Instead of writing traditional historical fiction, I chose a style of writing that echoed historical fiction without actually containing any history. I didn’t have to be faithful to specific events or people’s lives, so I was free to invent every part of my novels. But the influence is definitely there, from my prose and structure to the seeds of inspiration. And knowing many of my readers would be quite familiar with history and historical detail, I did try to write some facts into my worlds to make the setting believable to readers familiar with a late medieval/early Tudor setting.

The Wars of the Roses, a conflict between two rival houses, those of York and Lancaster, fought in the mid- to late fifteenth century, has inspired many creative endeavours, from books to movies. Like so many others, this period of history fascinates me, and I can’t say I’ve been strong enough to stay away from the lure of the stories the participants in those dramatic times produced.

Author Janet Reedman wrote a guest article for my own blog last Friday (19 July) about one of the significant people from that time period and the inspiration he provided me (visit my website at www.stephaniechurchillauthor.com to read it). Any guesses as to which individual (very loosely) inspired the character in the following scene? (Don’t worry if you can’t figure it out. The connection is fairly abstract.)

From The King’s Furies, chapter 16:

“Casmir, you do not do yourself a disservice by locking your heart away from your father. He is a man who is incapable of appreciating the good gifts he has been given.”

“And that is why we are lucky to have you, cousin.”

My cousin smiled down at me. “I will always keep you safe. Never fear.”

“But my mother can…”

“Your mother can’t be bothered just now, son. You know that.” He pulled me along, and finally, we found ourselves in the courtyard of the upper ward. “You have me, and I will watch over you. You needn’t concern yourself with either your father or mother, for they can do nothing for you.”

He stopped then turned and knelt down to eye level with me. “You will be king someday, Casmir, and until then you must learn the craft of kingship. I will be your guide, for your father cannot. And if the task should prove too much for you, you only need rely on me.”

He peered over his shoulder as if to confirm that we were alone. “Agrius cannot abide another king like him. Until then, I will continue to lead as I have done. As you continue to grow, I will teach you all you need to know.” Ildor smiled, taking my hands between his own. “And even when you are king, I will be there for you just as I have been for your father.”

I lunged forward into his open arms. Even if I felt isolated from everyone else in my life, even from the playmates of rank who had been chosen for me to be my companions of quality, I felt safe with Cousin Ildor, he had never given me reason not to. It was if the very gods had sent him to Prille, just to watch over me…

Blurb for The King’s Furies:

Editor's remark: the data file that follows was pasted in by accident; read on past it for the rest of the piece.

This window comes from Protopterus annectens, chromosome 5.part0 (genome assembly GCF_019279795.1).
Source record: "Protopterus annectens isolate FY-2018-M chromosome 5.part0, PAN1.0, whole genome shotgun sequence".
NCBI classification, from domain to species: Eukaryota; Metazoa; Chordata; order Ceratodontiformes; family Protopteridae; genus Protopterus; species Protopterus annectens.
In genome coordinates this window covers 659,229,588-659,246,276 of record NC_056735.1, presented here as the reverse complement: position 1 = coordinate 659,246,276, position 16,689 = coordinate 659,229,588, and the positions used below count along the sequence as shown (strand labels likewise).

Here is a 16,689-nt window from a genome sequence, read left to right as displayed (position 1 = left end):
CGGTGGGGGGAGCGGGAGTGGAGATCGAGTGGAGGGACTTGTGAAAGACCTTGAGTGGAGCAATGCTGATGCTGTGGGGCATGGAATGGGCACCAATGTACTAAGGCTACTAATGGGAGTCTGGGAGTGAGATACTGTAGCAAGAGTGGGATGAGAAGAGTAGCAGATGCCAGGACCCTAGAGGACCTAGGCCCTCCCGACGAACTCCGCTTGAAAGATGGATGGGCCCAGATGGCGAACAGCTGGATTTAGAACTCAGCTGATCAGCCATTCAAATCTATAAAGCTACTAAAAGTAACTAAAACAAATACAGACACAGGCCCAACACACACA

Not all enemies are visible.

Sometimes the most defiant ones exist only in the heart and mind.

The Defiler of Prille and his hound are dead. With my marriage to the daughter of Bedic Sajen, our houses are united. After the birth of our daughter and heir to the throne, peace settles over Agrius once more.

But it’s a fragile peace.

As I work to restore the former glory of my inheritance, rumours of betrayal and treachery reach the throne, threatening to shatter everything I have worked hard to achieve.
When old enemies surface, the rumors become real. Disaster strikes, plunging me into a darkness I fear I cannot escape. Many advisors step forward to help, but it’s never easy to determine friend from foe when it comes to the powers swirling around the throne.
Faced with the decision to stay true to my honor or to become like my father, a man I despised, the bonds of unity with forged with family and friends are tested.
To the point of breaking.
What compromises will I make to secure the future of my family and my kingdom?
Will I lose both myself and the ones I love in the process?

Follow my journey into darkness.



Stephanie Churchill – biography

Stephanie Churchill

Evoking the essence of historical fiction but without the history, Stephanie’s writing draws on her knowledge of history even while set in purely fictional places existing only in her imagination.  Filled with action and romance, loyalty and betrayal, her writing relies on deeply drawn and complex characters, exploring the subtleties of imperfect people living in a gritty, sometimes dark world.  Her unique blend of historical fiction and fantasy ensures that her books are sure to please fans of historical fiction and epic fantasy literature alike.

Sharon Kay Penman, New York Times bestselling author of The Sunne in Splendour and A King’s Ransom, says of Stephanie’s work: “I think readers who have enjoyed my medieval novels will enjoy the Crowns of Destiny series too.”

Stephanie’s books can be found on Amazon:

Purchase The Scribe’s Daughter: mybook.to/thescribesdaughter

Purchase The King’s Daughter: mybook.to/TheKingsDaughter

Pre-order The King’s Furies: mybook.to/TheKingsFuries

Stephanie’s website: https://www.stephaniechurchillauthor.com/


stephanie churchill 2


Alex Marchant is author of two books telling the story of the real King Richard III for children aged 10+, The Order of the White Boaand The King’s Man, and editor of Grant Me the Carving of My Name, an anthology of short fiction inspired by the king, sold in support of Scoliosis Association UK (SAUK). A further anthology, Right Trusty and Well Beloved…, is planned for later this year…

Alex’s books can be found on Amazon at:




My Facebook author page 

My Blog

My Twitter handle  and Matthew Wansford’s